Gen informs her that he was once comrades with Bison and he knows how to find her father, and for the next few days, he teaches her his style of martial arts. Chun-Li also learns more about Bison, who is operating Shadaloo publicly, and is holding the families of property owners hostage in order to force them to sign their property over to him. While spying on Bison’s henchman Balrog, she overhears that a property owner is asked to hand over the rights to a docking harbor, allowing the shipment of the “White Rose”.  Later that night, Chun-Li confronts Cantana, one of Bison’s secretaries, in a nightclub. She obtains information on the location of the White Rose before escaping from Shadaloo’s thugs and Nash and Maya. As a result of this incident, Cantana is used as a punching bag by Bison the next day and killed.

Gen tells Chun-Li more of Bison’s origin. The son of Irish missionaries, Bison grew up an orphan and lived his entire life as a thief. Many years later, as a means of becoming completely evil, he killed his pregnant wife and transferred his conscience into their prematurely born daughter. After telling Chun-Li to go and fetch some food, Gen is attacked by Shadaloo troops before Balrog blows up his house. Chun-Li runs off when she is attacked by Vega, whom she soundly defeats and leaves hanging by the side of a building.
The next day, Chun-Li interrogates a harbor employee into telling her the arrival time of the White Rose. She returns to the shipping yard that night, only to fall into a trap as Bison and his soldiers capture her. Tied up and brought into an undisclosed house, she is reunited with Xiang, only for Bison to kill him by breaking his neck. After Bison and Balrog leave the house, Chun-Li uses her skills to defeat the guards and escape. During the escape, she is shot in the arm by Balrog while trying to protect a child. Angered Thai locals then pelt Balrog and other Shadaloo henchmen with fruits, food, and other merchandise. Chun-Li is reunited with Gen, who heals her wounds and continues with her training.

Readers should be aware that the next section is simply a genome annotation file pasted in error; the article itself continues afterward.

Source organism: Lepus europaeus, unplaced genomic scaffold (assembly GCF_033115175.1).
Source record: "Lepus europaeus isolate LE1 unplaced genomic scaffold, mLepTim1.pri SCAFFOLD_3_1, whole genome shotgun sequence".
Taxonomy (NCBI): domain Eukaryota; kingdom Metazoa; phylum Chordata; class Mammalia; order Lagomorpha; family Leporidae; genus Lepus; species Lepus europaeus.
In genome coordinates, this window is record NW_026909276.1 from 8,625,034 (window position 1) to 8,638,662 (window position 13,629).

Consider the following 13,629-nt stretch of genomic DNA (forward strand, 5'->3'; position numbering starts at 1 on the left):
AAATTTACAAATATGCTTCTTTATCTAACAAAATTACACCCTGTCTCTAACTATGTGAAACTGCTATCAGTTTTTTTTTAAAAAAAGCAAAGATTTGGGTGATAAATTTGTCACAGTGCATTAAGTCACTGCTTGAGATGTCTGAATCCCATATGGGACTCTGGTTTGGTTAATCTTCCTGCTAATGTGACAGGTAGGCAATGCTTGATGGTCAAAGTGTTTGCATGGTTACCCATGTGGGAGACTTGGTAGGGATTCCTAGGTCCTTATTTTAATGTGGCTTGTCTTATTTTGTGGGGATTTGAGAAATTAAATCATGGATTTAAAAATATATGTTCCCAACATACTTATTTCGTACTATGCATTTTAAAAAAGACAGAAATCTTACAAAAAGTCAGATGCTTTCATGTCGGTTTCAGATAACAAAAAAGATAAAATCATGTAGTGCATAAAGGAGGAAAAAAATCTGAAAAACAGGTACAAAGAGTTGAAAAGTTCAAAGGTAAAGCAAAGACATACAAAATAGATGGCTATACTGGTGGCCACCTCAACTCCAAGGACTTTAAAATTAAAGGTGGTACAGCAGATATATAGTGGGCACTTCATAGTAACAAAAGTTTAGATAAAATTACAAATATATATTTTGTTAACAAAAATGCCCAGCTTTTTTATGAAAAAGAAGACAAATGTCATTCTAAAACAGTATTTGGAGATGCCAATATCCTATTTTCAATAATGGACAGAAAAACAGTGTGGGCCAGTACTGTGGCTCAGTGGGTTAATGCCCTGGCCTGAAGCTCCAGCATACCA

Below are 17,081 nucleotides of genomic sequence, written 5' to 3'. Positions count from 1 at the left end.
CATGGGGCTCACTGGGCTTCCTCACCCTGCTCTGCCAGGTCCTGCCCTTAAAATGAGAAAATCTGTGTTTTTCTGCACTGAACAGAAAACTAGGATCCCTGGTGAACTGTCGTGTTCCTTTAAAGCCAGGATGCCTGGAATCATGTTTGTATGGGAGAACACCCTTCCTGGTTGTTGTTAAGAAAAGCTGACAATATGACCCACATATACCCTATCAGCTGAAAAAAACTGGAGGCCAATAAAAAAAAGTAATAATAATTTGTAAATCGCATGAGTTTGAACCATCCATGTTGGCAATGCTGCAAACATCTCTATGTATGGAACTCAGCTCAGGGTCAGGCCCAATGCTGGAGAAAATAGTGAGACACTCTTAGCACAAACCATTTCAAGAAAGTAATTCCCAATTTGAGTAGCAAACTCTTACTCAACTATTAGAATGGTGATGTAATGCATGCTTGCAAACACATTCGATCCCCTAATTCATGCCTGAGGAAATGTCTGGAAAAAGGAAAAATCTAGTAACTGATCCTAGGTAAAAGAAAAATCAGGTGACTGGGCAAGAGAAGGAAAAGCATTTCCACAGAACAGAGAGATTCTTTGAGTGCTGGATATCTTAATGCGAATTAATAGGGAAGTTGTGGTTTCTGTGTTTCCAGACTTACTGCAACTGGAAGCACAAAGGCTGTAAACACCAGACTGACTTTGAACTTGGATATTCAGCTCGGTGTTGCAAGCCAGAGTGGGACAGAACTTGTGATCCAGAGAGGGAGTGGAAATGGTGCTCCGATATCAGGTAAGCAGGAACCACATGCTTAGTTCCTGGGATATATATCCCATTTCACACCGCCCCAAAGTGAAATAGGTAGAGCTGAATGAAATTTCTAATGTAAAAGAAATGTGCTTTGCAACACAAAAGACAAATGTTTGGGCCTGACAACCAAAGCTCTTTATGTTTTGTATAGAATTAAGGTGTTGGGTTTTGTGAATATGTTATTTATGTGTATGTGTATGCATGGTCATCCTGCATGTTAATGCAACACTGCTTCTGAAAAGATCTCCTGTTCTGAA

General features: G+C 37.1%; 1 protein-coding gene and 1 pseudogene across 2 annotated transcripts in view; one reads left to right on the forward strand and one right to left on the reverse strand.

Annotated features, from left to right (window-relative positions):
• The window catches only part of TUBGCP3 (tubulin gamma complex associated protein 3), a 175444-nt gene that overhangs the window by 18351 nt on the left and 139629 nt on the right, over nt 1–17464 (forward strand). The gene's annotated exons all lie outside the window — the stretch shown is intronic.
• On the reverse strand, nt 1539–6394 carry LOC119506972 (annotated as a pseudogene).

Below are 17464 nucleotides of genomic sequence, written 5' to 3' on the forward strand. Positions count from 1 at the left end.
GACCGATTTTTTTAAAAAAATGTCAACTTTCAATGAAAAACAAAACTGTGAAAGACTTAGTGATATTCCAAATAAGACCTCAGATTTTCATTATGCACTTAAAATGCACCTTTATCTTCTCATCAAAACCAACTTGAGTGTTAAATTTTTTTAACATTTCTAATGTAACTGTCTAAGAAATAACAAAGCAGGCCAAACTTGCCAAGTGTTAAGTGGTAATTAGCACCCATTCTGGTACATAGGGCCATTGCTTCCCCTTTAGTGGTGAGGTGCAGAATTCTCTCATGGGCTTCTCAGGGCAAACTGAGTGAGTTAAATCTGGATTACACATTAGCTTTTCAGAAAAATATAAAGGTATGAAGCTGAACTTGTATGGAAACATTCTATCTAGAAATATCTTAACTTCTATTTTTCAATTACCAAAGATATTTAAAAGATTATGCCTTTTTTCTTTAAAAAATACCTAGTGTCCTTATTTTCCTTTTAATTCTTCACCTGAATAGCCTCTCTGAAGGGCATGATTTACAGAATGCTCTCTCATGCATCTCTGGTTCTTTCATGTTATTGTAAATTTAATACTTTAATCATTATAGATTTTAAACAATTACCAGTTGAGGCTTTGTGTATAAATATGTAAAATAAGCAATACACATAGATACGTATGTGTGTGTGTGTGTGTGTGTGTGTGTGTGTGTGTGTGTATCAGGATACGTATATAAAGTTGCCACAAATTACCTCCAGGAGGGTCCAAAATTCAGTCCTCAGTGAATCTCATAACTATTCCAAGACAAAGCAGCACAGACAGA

Despite being taken off the assignment, Nash is secretly asked by Chun-Li to back her up in taking down Bison. Nash and Chun-Li, along with Maya and her SWAT team, arrive at the shipping yard, where they engage in a shootout with Shadaloo forces. Maya is wounded in the shootout, but her SWAT team manages to dwindle Shadaloo’s numbers. Meanwhile, Chun-Li enters a ship and meets a girl who speaks Russian asking for her father before leaving her to continue her search for Bison. In another part of the ship, Gen faces off against Balrog, ultimately impaling him with a liquid nitrogen pipe. Bison takes the girl, who is revealed to be his daughter Rose, and flees the scene by helicopter.


Chun-Li, Gen, Nash and a SWAT officer arrive at Bison’s headquarters, where Nash and the officer take Rose out to safety while Chun-Li and Gen face Bison. After a long battle, Chun-Li hits Bison with a bamboo pole and drops sandbags on him, stunning him. She then charges up a Kikoken and shoots it at him, knocking him off the scaffolding before she jumps and twists his neck with her legs. Nash tells Chun-Li to leave the scene as Thai police arrive.

Street Fighter: The Legend of Chun-Li

Chun-Li returns to her home in Hong Kong and settles down when Gen pays her a visit. He shows her a newspaper ad for an upcoming Street Fighter tournament, telling her that a Japanese fighter named Ryu might be a recruit for their cause. She declines the offer, telling him she is home for now.

Street Fighter: The Legend of Chun-Li

Despite what critics and general opinions say The Legend Of Chun-Li isn’t a bad film. In fact I rather enjoyed it as a movie in it’s own right! It’s polished, well presented and the cast perform their jobs adequately. If it had a better story, some better tailored fight action and they didn’t have the gaul to change and add so much stuff to suit American audiences it could possibly have been a tremendous step forward for game films but although it falls flat on it’s face it does have a lot of saving graces which given how cheeky it all is, is a bit of a feat.